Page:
Go by Streetcar.
Patrick Dirden Photography. Licensed under Creative Commons. See the 2030 Palette "Transit-Oriented Development." Go by Streetcar.

In this era of climate crisis, it is imperative that we harness our resources and knowledge to create transformative changes in the built environment. The urgency to address the pressing issues of climate change, social inequalities, and the need for sustainable, resilient, and livable communities is more evident than ever. Looking back on the transformative impact of modernism, which reshaped the global built environment in just 27 years, we find ourselves at a pivotal moment where we possess the knowledge and tools to envision doing the same at an accelerated pace. By embracing 10 globally applicable and adaptable principles, drawn from proven strategies, sources, and existing traditions worldwide, we will usher in a new era of design and planning that mitigates carbon emissions, enhances biodiversity, promotes efficient transportation, and fosters inclusive and thriving communities.

A Pivotal Moment: Harnessing Modernism's Legacy

Air pollution in Victorian-era Britain.
Hardie/wikimedia Air pollution in Victorian-era Britain.

In the late 19th and early 20th centuries, the rise of industrialization and urbanization brought significant changes to cities and societies. Rapid population growth, abysmal and unsanitary living conditions – overcrowding and inadequate access to basic amenities such as clean water, sanitation facilities, and adequate housing – and social inequalities became pressing urban issues. In response to these dire circumstances, architects and urban planners recognized the urgent need for change. They began to question the traditional architecture and urban planning approaches that had prevailed for centuries and in 1928, 28 leading European architects convened the first (of 11) International Congress of Modern Architecture (CIAM) meetings in Switzerland. This new movement, also known as modernism, sought to address these issues by embracing new materials, technologies, and most importantly, new design principles.

The CIAM and Le Corbusier each introduced five concise and highly visual planning and architecture principles that laid the groundwork for a new modern urbanism and building design. The five CIAM planning principles included:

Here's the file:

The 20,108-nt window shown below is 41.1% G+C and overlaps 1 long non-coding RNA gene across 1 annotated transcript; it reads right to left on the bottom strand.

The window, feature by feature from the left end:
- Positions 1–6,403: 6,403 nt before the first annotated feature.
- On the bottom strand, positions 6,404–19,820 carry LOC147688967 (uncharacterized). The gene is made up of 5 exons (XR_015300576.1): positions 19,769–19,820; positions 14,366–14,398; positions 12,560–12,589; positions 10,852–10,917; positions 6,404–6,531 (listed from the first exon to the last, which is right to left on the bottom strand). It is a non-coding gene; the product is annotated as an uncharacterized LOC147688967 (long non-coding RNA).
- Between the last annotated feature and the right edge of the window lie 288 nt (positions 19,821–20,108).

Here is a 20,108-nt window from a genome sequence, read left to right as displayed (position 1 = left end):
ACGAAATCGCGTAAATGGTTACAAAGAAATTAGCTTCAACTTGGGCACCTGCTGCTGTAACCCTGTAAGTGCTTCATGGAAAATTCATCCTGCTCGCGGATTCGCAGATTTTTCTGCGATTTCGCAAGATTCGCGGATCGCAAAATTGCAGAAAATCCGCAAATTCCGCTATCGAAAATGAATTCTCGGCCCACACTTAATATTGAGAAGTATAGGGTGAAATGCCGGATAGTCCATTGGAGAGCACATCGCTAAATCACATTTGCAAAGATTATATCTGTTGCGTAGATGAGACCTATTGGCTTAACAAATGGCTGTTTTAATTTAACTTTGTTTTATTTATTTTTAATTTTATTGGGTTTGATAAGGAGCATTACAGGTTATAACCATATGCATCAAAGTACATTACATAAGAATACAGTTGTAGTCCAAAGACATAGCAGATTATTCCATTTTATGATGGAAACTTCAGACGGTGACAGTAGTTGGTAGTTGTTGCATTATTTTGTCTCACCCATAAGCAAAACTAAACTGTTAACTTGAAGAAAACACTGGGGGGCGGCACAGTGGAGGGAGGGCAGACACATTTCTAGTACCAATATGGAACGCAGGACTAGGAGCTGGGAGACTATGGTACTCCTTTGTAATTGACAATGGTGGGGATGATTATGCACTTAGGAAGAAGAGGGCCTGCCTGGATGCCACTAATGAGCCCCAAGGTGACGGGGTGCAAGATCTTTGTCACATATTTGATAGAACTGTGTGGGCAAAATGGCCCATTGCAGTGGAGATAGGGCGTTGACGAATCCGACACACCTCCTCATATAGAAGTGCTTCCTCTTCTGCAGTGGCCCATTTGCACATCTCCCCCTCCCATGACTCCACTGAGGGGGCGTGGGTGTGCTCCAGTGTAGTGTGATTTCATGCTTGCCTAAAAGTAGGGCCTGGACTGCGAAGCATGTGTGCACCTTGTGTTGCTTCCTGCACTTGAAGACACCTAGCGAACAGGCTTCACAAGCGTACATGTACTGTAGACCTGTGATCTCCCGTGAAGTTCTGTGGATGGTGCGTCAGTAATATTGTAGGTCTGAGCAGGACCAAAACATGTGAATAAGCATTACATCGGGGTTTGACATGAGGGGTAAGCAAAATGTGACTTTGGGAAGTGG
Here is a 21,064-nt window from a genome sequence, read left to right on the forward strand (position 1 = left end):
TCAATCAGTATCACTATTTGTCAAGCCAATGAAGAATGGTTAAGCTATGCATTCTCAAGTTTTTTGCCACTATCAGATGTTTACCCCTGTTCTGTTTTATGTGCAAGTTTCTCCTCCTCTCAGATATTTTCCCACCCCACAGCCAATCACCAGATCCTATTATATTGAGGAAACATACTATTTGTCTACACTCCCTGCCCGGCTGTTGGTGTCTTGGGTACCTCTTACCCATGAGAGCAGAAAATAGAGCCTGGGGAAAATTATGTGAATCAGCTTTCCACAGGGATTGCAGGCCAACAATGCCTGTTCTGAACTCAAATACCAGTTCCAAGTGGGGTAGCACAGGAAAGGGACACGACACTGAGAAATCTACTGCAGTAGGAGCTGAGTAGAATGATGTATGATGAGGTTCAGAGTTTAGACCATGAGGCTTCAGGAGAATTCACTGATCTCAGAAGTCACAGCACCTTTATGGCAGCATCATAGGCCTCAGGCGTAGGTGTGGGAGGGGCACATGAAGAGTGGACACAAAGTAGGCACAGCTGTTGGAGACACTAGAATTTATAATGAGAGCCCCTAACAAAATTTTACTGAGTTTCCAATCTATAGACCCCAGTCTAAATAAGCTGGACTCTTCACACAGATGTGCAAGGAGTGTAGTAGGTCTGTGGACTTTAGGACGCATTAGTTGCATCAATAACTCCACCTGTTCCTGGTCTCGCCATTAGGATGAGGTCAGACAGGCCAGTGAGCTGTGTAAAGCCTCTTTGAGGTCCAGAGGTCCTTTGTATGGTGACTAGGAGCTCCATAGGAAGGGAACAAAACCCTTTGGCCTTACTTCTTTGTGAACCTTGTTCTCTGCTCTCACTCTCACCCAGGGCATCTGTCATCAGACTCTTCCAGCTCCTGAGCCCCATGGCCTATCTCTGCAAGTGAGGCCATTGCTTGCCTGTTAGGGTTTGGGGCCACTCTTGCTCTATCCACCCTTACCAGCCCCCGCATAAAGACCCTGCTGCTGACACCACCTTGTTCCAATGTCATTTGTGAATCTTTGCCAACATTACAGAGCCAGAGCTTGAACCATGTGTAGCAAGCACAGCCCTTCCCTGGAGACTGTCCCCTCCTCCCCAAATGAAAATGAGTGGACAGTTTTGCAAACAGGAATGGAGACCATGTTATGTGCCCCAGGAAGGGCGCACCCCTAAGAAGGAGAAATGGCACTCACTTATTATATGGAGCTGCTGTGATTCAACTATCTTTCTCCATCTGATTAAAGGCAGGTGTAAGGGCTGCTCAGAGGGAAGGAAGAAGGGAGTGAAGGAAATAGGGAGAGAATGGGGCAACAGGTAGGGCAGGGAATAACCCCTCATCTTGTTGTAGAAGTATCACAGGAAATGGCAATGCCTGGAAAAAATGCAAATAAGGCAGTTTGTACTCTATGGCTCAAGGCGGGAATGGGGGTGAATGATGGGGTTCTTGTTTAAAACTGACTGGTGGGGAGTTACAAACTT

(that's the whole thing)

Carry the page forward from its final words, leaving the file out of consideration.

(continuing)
1. Function-Based Zones
  2. High-Rise Housing Blocks
  3. Ample Parkland
  4. Solar Exposure and Sunlight for Buildings and Urban Layouts, and
  5. Free and Efficient Road Circulation

During that period, Le Corbusier presented the five points of architecture which shaped the discourse and contributed to the emerging development of a modern architecture:

  1. Column-Wall Separation
  2. Free Design of the Façade
  3. Horizontal Windows
  4. Free Design of the Plan, and
  5. Roof Garden

These principles continue to influence urban planners and architects to this day.

Lever House, New York City
By Beyond My Ken - Own work, CC BY-SA 4.0, wikimedia Lever House, New York City

It took Modernism roughly 27 years to completely transform the global built environment, from the Bauhaus, built in Germany in 1925, which marked the beginning of a new modern era in architecture and design; to the high-rise Lever House in New York in 1952 with its sleek glass curtain walls and open floor plans; and Brasilia, the capital city of Brazil, often regarded as a significant example of modern planning principles in the 1950s. This 27 year timeframe encapsulates the comprehensive transition brought about by Modernism, reshaping the built environment, and leaving an indelible mark on the world today.

Brasilia, Brazil
Mario Roberto Durán Ortiz/Wikipedia Commons Brasilia, Brazil

Today, about 56% of the world's population, or 4.4 billion people, live in urban areas. According to the World Bank, "this trend is expected to continue, with the urban population more than doubling by 2050". This rapid urbanization will be accompanied by a significant environmental challenge, as urban areas are responsible for approximately 75% of all global CO2 emissions, with buildings and infrastructure constituting the major source.

Also, we now find ourselves rapidly approaching the critical 1.5-degree Celsius planetary warming threshold established by the scientific community to avert dangerous and destabilizing climate change. The implications of this warming trend are nothing short of alarming, as we witness and experience the increasingly devastating climatic impacts now unfolding across the planet. The need for immediate action has never been more evident, as the stability and well-being of our ecosystems, communities, and future generations are at stake.

According to the International Energy Agency, to have a good probability of meeting the 1.5-degree Celsius threshold, we must reduce global CO2 emissions by 50% by 2030 and achieve carbon neutrality by about 2040. If we delay reaching carbon neutrality until 2050, our chances of meeting the 1.5°C target drop to a 50% probability. Therefore, it is crucial that we prioritize a new approach to urbanization in the present decade to effectively address the climate crisis. This necessitates a fundamental shift by implementing transformative architecture and planning concepts and design principles.

The Ten Principles